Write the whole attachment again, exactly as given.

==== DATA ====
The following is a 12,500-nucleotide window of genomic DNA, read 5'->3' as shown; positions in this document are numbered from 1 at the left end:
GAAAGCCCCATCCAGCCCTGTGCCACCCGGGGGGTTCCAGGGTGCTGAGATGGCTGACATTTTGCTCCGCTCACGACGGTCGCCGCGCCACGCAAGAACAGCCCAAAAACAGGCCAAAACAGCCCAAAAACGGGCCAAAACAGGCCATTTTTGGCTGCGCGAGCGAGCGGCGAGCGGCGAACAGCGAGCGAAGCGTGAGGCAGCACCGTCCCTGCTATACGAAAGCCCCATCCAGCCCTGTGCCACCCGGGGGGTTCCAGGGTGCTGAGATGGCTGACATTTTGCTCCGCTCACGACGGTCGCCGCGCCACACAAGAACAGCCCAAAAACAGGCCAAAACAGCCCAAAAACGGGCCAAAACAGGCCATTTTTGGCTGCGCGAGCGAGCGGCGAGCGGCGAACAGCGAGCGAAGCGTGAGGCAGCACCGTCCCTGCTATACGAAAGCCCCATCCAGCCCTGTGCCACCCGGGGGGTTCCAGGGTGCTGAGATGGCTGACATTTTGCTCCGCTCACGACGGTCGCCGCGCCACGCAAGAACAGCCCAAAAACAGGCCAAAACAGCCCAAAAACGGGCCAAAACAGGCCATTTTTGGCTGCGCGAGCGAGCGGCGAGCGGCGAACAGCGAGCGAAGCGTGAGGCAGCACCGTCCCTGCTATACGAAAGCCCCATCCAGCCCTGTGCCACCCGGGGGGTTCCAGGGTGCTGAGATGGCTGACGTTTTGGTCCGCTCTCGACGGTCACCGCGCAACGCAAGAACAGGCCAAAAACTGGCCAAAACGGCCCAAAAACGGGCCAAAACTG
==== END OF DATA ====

The following is a 12,500-nucleotide window of genomic DNA, read 5'->3' as shown; positions in this document are numbered from 1 at the left end:
GAAAGCCCCATCCAGCCCTGTGCCACCCGGGGGGTTCCAGGGTGCTGAGATGGCTGACATTTTGCTCCGCTCACGACGGTCGCCGCGCCACGCAAGAACAGCCCAAAAACAGGCCAAAACAGCCCAAAAACGGGCCAAAACAGGCCATTTTTGGCTGCGCGAGCGAGCGGCGAGCGGCGAACAGCGAGCGAAGCGTGAGGCAGCACCGTCCCTGCTATACGAAAGCCCCATCCAGCCCTGTGCCACCCGGGGGGTTCCAGGGTGCTGAGATGGCTGACATTTTGCTCCGCTCACGACGGTCGCCGCGCCACACAAGAACAGCCCAAAAACAGGCCAAAACAGCCCAAAAACGGGCCAAAACAGGCCATTTTTGGCTGCGCGAGCGAGCGGCGAGCGGCGAACAGCGAGCGAAGCGTGAGGCAGCACCGTCCCTGCTATACGAAAGCCCCATCCAGCCCTGTGCCACCCGGGGGGTTCCAGGGTGCTGAGATGGCTGACATTTTGCTCCGCTCACGACGGTCGCCGCGCCACGCAAGAACAGCCCAAAAACAGGCCAAAACAGCCCAAAAACGGGCCAAAACAGGCCATTTTTGGCTGCGCGAGCGAGCGGCGAGCGGCGAACAGCGAGCGAAGCGTGAGGCAGCACCGTCCCTGCTATACGAAAGCCCCATCCAGCCCTGTGCCACCCGGGGGGTTCCAGGGTGCTGAGATGGCTGACGTTTTGGTCCGCTCTCGACGGTCACCGCGCAACGCAAGAACAGGCCAAAAACTGGCCAAAACGGCCCAAAAACGGGCCAAAACTG